UKGovcamp is an annual unconference that’s dedicated to digital in the public sector. The GDS Black, Asian and Minority Ethnic (BAME) network ran a stall and a session at this year’s UKGovcamp on 21 January.
Gender balance is a recurring theme at UKGovcamp, and it provides opportunities for everyone to talk more about diversity. However, it was noted that there is still a lot of work to do in terms of addressing the cultural make-up of the attendees.
One of the UKGovcamp sponsors, Richard Barton from CIO Portfolio, offered the GDS BAME network the chance to attend and have a stall at UKGovCamp.
Committing to diversity
Attending UKGovcamp was a reflection of the network’s commitment to diversity. We had no expectations of the day, but we wondered whether there would be an appetite for discussions around ethnic diversity.
Having a stall was a great opportunity for us. It increased the visibility of our group and allowed us to directly engage with a greater number of UKGovcamp attendees in the digital and technology community on the topic of diversity. We spoke to people who didn’t know about the GDS BAME network, so it was a great opportunity to promote what we’re doing and share our aspirations.
The atmosphere was welcoming, and those who wanted to pitch an idea or discussion point were encouraged to do so at the morning session of the unconference. There were a variety of great pitches, including a few that weren’t related to digital and technology. Some pitches were about diversity and inclusion in organisations. From the GDS BAME network, Tia Priest, Daniel Sintim and Samantha Bryant pitched: ‘How to attract and retain BAME talent in the tech and and digital industries.’ The audience was energetic and accepting. Our pitch was successful.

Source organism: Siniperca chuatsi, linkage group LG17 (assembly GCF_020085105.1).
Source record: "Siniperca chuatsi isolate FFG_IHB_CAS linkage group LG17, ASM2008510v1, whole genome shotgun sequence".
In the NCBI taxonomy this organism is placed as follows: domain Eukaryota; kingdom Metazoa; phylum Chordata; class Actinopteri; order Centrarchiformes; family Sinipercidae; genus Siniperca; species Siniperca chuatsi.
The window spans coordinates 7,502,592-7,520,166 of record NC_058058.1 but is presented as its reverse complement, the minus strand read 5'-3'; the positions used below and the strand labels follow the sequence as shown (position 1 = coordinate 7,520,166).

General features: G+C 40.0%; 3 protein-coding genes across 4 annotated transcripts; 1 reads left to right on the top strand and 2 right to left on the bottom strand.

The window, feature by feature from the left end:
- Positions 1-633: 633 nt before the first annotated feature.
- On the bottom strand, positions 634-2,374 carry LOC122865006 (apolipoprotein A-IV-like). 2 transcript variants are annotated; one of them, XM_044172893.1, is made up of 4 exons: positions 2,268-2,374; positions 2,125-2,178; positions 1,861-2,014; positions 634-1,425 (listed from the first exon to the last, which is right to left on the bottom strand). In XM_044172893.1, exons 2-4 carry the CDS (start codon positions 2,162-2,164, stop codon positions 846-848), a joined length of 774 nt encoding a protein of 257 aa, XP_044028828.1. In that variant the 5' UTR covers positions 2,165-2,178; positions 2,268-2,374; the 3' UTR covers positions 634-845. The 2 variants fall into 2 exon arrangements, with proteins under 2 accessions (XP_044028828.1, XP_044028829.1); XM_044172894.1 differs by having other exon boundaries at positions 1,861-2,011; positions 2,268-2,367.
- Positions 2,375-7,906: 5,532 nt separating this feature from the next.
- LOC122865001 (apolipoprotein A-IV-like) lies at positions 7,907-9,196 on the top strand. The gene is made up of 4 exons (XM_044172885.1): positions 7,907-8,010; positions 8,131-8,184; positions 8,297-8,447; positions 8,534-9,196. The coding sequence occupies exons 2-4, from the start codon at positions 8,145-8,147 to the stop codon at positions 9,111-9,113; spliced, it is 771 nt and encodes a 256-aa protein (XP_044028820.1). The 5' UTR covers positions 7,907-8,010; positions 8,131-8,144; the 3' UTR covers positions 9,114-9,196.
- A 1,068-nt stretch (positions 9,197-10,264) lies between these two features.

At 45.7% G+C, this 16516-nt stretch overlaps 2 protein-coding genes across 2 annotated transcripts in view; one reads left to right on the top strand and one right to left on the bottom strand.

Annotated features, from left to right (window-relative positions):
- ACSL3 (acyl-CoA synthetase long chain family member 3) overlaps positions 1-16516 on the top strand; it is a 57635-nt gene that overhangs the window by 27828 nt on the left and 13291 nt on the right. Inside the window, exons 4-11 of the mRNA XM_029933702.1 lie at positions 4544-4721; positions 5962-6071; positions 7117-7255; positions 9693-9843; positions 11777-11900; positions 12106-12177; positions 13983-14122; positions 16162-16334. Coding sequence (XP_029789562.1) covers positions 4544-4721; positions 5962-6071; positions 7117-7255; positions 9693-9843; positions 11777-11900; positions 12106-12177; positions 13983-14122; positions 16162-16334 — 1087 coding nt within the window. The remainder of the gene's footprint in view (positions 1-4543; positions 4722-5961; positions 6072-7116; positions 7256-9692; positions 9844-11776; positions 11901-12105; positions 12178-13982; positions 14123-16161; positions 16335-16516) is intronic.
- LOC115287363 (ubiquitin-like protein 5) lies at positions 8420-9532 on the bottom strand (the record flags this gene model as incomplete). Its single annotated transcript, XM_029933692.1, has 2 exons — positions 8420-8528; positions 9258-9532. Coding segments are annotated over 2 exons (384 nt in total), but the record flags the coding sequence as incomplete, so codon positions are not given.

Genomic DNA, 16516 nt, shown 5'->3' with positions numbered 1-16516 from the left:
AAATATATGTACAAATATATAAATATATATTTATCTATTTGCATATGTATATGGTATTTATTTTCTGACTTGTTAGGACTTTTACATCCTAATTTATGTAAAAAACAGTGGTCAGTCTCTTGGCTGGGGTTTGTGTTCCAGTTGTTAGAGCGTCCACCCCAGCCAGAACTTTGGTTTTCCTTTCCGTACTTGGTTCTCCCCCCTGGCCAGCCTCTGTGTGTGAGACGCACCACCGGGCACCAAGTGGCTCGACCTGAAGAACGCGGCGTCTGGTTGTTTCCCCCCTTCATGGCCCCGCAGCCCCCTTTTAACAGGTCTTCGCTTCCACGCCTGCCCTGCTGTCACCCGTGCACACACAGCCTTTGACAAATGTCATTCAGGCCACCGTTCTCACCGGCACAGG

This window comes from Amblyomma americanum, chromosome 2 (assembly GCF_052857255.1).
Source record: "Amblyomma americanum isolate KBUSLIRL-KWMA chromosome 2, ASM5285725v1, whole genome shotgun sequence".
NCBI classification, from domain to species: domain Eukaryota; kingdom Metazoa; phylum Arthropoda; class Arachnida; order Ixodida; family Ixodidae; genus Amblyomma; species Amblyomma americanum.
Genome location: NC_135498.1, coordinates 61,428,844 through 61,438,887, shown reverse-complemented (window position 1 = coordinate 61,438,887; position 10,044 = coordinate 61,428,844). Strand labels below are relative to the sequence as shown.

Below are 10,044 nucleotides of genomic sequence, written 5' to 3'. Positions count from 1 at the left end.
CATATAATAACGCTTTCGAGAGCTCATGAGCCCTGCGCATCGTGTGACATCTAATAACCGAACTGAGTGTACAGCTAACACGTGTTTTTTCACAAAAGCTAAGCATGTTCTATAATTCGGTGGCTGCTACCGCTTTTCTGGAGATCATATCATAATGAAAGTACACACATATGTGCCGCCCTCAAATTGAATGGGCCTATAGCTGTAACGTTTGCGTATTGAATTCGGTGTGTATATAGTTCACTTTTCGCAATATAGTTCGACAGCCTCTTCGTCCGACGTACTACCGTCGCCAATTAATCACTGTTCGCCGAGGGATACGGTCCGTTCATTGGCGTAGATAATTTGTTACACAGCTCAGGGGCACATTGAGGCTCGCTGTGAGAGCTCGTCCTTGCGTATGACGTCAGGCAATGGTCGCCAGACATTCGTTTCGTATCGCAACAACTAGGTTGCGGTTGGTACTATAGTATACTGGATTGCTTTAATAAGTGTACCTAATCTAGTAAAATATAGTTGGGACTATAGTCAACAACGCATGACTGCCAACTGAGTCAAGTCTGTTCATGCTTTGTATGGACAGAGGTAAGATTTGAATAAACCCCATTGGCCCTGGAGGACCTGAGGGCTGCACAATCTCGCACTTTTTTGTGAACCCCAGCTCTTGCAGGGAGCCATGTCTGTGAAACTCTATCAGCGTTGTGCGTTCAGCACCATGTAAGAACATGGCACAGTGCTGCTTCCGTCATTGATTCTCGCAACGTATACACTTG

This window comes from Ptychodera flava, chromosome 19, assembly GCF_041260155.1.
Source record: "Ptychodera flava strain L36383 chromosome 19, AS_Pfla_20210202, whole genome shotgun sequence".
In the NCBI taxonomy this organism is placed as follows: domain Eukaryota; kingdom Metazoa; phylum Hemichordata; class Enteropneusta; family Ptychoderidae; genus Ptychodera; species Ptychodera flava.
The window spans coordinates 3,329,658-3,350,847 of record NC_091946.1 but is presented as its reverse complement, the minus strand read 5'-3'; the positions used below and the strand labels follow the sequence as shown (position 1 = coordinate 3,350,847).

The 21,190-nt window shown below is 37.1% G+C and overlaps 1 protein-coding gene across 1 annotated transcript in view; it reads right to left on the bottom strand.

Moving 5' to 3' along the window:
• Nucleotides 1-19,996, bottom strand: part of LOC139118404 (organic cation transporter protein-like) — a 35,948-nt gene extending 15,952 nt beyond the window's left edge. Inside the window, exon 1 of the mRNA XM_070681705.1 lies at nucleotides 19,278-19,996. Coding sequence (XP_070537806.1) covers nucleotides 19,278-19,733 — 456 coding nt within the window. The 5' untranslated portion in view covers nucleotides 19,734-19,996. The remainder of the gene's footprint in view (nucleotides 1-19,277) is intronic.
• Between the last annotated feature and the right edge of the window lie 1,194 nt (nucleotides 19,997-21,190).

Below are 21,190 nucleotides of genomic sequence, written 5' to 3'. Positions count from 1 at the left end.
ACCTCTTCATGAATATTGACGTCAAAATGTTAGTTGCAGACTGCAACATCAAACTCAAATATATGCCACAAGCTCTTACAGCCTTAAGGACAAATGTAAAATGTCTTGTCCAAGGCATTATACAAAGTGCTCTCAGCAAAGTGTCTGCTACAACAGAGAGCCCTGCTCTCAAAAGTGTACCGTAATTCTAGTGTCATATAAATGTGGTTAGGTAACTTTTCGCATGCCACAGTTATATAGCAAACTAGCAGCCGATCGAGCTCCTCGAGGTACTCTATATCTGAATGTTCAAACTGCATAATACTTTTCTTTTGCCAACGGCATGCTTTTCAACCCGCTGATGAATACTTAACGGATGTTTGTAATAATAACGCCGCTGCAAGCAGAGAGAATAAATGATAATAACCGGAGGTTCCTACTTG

Running a session at UKGovcamp was the highlight of the day. Our session had a great turnout with lots of people from different departments and organisations feeding into our session. You can see what was said in the write-up of the session notes.
More discussion, more diversity
Overall, it was a thought-provoking experience, with lots of discussion and points to take away from the day. UKGovcamp is now looking into treating ethnic equality in the same way as gender. They’ve asked the GDS BAME network to help inform this discussion.
It is clear that simply being present at events like this can have a big impact. It can result in organisers and attendees addressing issues such as lack of diversity within the workplace. The GDS BAME network hopes to attend many more events with the support of GDS and its Diversity and Inclusion manager.
Special thanks to Richard Barton for giving us the opportunity to attend UKGovcamp and to have a stall, and also to Tia Priest for referring the BAME network to Richard.